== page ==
Thomas Hampson’s 2009 “Song of America ” Project Celebrates the 250th Anniversary of the First American Song
Hampson Gives Twelve “Song of America ” Recitals between July 2009 and February 2010 and Sings Orchestral Concerts with American Songs at Summer Festivals and with the New York Philharmonic
On July 9, 2009 Thomas Hampson resumes the enthusiastically acclaimed “Song of America” project he developed with the Library of Congress and introduced in the 2005-06 season. This season’s national celebration additionally commemorates the 250th anniversary of what is recognized to be the first song written by an “American” (“My Days Have Been So Wondrous Free”, composed in 1759 by Philadelphian Francis Hopkinson). Drawing on the unparalleled collection of American songs housed at the Library of Congress, Hampson will present a unique series of recitals, educational activities, exhibitions, recordings, cybercasts and interactive online resources. Some recital venues will have lobby exhibitions of facsimiles from music archives of the Library, and joint efforts with local academic and cultural partners are planned to give a wide range of listeners access to America 's history as told through its rich array of song. A dedicated web site that will develop into a large-scale database of American composers, poets/writers, their songs, texts, and links to deeper resources will be launched in conjunction with the tour dates.
Hampson’s first two “Song of America” recitals this summer are in the heartland of Minnesota and Wisconsin ( Winona , MN on July 9 and Williams Bay, WI on July 12), and then he continues to two festivals: Ravinia (July 16) and Tanglewood (July 22). Other stops on his recital itinerary are San Francisco , Los Angeles , Portland , Santa Barbara , Boulder , Princeton and Atlanta . In separate stand-alone concerts at Tanglewood and the Grand Teton Music Festival, Hampson will perform orchestral songs by Virgil Thomson, Samuel Barber and John Adams that augment the “Song of America” tour without being directly linked to it.
"The ‘Song of America’ project has become a thrilling dream come true for me: criss-crossing our country singing the songs born of our life experiences as Americans in the language of our hearts and minds. These songs - our songs - say everything about the culture we call American. And when we sing our own songs, when we see through the eyes of our poets and hear with the ears of our composers the diary of our land, those who hear us will experience the best of what freedom of thought and purpose can achieve in the creation of great art. We need these songs in our cultural landscape." - Thomas Hampson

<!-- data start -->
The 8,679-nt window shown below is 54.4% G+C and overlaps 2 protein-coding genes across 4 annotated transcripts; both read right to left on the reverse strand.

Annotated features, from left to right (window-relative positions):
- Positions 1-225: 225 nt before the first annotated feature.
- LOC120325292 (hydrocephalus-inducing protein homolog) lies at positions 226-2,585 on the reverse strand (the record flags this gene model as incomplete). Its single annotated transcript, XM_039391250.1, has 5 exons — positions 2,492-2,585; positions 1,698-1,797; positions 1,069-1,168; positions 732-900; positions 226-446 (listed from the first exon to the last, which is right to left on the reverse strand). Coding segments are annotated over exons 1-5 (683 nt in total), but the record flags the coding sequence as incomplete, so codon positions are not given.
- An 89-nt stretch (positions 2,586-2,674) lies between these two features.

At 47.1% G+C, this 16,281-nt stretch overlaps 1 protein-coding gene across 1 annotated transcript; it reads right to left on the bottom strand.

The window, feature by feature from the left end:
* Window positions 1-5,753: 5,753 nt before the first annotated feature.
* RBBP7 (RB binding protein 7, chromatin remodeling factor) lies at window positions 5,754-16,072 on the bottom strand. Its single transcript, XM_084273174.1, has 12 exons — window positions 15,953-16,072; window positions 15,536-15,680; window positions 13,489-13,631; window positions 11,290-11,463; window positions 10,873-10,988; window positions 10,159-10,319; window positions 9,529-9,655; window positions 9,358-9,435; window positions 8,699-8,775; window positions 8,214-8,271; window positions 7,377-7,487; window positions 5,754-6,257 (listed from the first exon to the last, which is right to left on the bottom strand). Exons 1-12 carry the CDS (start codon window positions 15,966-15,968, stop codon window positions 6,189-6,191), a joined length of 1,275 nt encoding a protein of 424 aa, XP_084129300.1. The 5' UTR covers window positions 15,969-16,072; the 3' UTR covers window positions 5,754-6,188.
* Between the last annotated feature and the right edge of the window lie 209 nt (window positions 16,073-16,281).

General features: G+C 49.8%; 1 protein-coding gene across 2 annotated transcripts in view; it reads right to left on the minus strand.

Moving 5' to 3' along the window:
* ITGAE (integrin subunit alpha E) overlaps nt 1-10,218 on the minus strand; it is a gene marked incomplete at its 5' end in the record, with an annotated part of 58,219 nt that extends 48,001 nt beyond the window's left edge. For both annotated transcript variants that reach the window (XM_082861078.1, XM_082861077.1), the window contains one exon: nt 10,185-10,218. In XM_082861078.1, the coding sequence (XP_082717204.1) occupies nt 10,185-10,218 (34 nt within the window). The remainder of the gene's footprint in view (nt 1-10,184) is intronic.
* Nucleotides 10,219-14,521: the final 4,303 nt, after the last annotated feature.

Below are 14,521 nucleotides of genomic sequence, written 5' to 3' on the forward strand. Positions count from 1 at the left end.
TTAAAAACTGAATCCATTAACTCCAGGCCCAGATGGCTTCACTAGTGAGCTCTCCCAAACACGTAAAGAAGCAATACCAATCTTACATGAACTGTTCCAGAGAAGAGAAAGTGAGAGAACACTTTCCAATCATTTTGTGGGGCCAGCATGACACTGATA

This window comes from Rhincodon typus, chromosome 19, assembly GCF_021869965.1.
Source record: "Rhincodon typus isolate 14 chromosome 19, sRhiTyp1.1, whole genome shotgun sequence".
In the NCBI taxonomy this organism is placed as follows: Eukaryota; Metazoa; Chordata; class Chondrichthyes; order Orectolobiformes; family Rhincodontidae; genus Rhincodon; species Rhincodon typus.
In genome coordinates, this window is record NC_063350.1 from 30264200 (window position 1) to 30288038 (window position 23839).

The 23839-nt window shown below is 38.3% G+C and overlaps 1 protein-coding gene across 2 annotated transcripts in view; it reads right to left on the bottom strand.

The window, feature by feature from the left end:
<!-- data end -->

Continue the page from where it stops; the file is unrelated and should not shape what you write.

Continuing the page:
Critical and public reaction to Hampson’s first “Song of America” tour in 2005-06 was extremely enthusiastic and included an appearance on ABC-TV’s Good Morning America. The New York Times wrote about his performance at Carnegie Hall:
“Mr. Hampson conveys the idea of an oral tradition that it is his mission to pass on, with the closed-eyed intensity of a blind poet when he is singing, and the zeal of an evangelist when he is addressing the audience about its cultural heritage.”
The Philadelphia Inquirer called Hampson’s concert at the Kimmel Center “a thoroughly exceptional recital,” noting, “No recitalist is more charming. Hampson singing in his native language almost guarantees an extra zing. … The concert was a rare chance to hear his keen intelligence articulated at close range.”
Last year Hampson was appointed special advisor to the Library of Congress for his work in American song. He is especially interested in promulgating the ways American song continues to communicate the story of the country – its history and its spiritual inner life – through texts wedded to music.
It is significant that Hampson’s “Song of America” project also acknowledges the 250th anniversary of the first song composed in America , by Francis Hopkinson, one of the first American composers. He wrote "My Days Have Been So Wondrous Free" in 1759; it was published in 1788 in a collection of songs dedicated to George Washington, a friend of the patriot author. Hopkinson, also a signer of the Declaration of Independence, as well as a lawyer, poet, inventor, painter, and judge, was not a dilettante, but rather a highly educated and cultivated man typical of the 18th century’s Age of Enlightenment.
Thomas Hampson was raised in Washington state. One of the most celebrated singers on the stage today, he has recorded dozens of America’s songs, presented a PBS special, and given master classes on American song (as he will on the coming tour) – all the while maintaining his position as a preeminent singer of opera and art songs in many languages, and as an expert on and editor of Gustav Mahler’s songs in particular. He was educated in the U.S. before moving to Europe to broaden his singing career, and has recently taken up residence in his home country once again. In the 2009-10 season, Hampson will be the New York Philharmonic’s first Artist in Residence. During the season, Alan Gilbert’s first as Music Director, Hampson will be guest soloist in three programs, tour with the orchestra to six European cities, and give a recital in Alice Tully Hall. He will also give master classes at the Juilliard School, and deliver three lectures entitled “Listening to Thought” in the orchestra’s Insight series.